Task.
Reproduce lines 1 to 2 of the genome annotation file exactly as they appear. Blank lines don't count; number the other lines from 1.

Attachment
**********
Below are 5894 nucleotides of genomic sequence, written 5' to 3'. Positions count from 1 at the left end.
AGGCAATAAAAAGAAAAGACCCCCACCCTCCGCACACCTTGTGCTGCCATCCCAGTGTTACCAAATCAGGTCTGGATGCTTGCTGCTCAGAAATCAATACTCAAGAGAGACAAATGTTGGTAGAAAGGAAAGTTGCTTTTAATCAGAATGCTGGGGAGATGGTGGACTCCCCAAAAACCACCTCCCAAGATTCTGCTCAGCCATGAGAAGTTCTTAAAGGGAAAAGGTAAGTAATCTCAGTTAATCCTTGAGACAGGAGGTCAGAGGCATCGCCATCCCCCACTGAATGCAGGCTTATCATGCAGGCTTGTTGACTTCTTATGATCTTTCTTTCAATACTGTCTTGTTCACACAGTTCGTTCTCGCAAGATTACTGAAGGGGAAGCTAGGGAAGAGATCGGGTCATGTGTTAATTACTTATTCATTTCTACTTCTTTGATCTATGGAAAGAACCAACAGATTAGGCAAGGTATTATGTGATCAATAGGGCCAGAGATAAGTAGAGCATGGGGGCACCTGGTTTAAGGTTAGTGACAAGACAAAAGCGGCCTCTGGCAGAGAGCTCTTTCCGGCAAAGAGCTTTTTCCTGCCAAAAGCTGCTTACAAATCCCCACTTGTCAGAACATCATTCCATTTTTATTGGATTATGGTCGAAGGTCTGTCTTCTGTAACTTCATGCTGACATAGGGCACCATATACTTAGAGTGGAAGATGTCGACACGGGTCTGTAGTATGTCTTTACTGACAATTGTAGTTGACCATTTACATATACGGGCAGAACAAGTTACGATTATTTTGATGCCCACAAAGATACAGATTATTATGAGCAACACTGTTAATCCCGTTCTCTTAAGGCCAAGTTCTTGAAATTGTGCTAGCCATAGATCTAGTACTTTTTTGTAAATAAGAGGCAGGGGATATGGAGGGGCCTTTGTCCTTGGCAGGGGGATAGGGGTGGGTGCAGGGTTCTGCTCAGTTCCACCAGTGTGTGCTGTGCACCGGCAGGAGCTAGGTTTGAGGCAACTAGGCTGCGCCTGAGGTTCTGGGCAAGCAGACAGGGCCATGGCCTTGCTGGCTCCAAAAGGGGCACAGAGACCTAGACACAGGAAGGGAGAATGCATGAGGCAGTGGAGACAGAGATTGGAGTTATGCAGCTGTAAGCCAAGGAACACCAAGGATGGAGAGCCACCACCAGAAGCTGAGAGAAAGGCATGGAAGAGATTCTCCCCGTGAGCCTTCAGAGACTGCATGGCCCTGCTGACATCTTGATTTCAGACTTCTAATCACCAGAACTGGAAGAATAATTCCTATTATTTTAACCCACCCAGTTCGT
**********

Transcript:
Below are 5894 nucleotides of genomic sequence, written 5' to 3'. Positions count from 1 at the left end.
AGGCAATAAAAAGAAAAGACCCCCACCCTCCGCACACCTTGTGCTGCCATCCCAGTGTTACCAAATCAGGTCTGGATGCTTGCTGCTCAGAAATCAATACTCAAGAGAGACAAATGTTGGTAGAAAGGAAAGTTGCTTTTAATCAGAATGCTGGGGAGATGGTGGACTCCCCAAAAACCACCTCCCAAGATTCTGCTCAGCCATGAGAAGTTCTTAAAGGGAAAAGGTAAGTAATCTCAGTTAATCCTTGAGACAGGAGGTCAGAGGCATCGCCATCCCCCACTGAATGCAGGCTTATCATGCAGGCTTGTTGACTTCTTATGATCTTTCTTTCAATACTGTCTTGTTCACACAGTTCGTTCTCGCAAGATTACTGAAGGGGAAGCTAGGGAAGAGATCGGGTCATGTGTTAATTACTTATTCATTTCTACTTCTTTGATCTATGGAAAGAACCAACAGATTAGGCAAGGTATTATGTGATCAATAGGGCCAGAGATAAGTAGAGCATGGGGGCACCTGGTTTAAGGTTAGTGACAAGACAAAAGCGGCCTCTGGCAGAGAGCTCTTTCCGGCAAAGAGCTTTTTCCTGCCAAAAGCTGCTTACAAATCCCCACTTGTCAGAACATCATTCCATTTTTATTGGATTATGGTCGAAGGTCTGTCTTCTGTAACTTCATGCTGACATAGGGCACCATATACTTAGAGTGGAAGATGTCGACACGGGTCTGTAGTATGTCTTTACTGACAATTGTAGTTGACCATTTACATATACGGGCAGAACAAGTTACGATTATTTTGATGCCCACAAAGATACAGATTATTATGAGCAACACTGTTAATCCCGTTCTCTTAAGGCCAAGTTCTTGAAATTGTGCTAGCCATAGATCTAGTACTTTTTTGTAAATAAGAGGCAGGGGATATGGAGGGGCCTTTGTCCTTGGCAGGGGGATAGGGGTGGGTGCAGGGTTCTGCTCAGTTCCACCAGTGTGTGCTGTGCACCGGCAGGAGCTAGGTTTGAGGCAACTAGGCTGCGCCTGAGGTTCTGGGCAAGCAGACAGGGCCATGGCCTTGCTGGCTCCAAAAGGGGCACAGAGACCTAGACACAGGAAGGGAGAATGCATGAGGCAGTGGAGACAGAGATTGGAGTTATGCAGCTGTAAGCCAAGGAACACCAAGGATGGAGAGCCACCACCAGAAGCTGAGAGAAAGGCATGGAAGAGATTCTCCCCGTGAGCCTTCAGAGACTGCATGGCCCTGCTGACATCTTGATTTCAGACTTCTAATCACCAGAACTGGAAGAATAATTCCTATTATTTTAACCCACCCAGTTCGT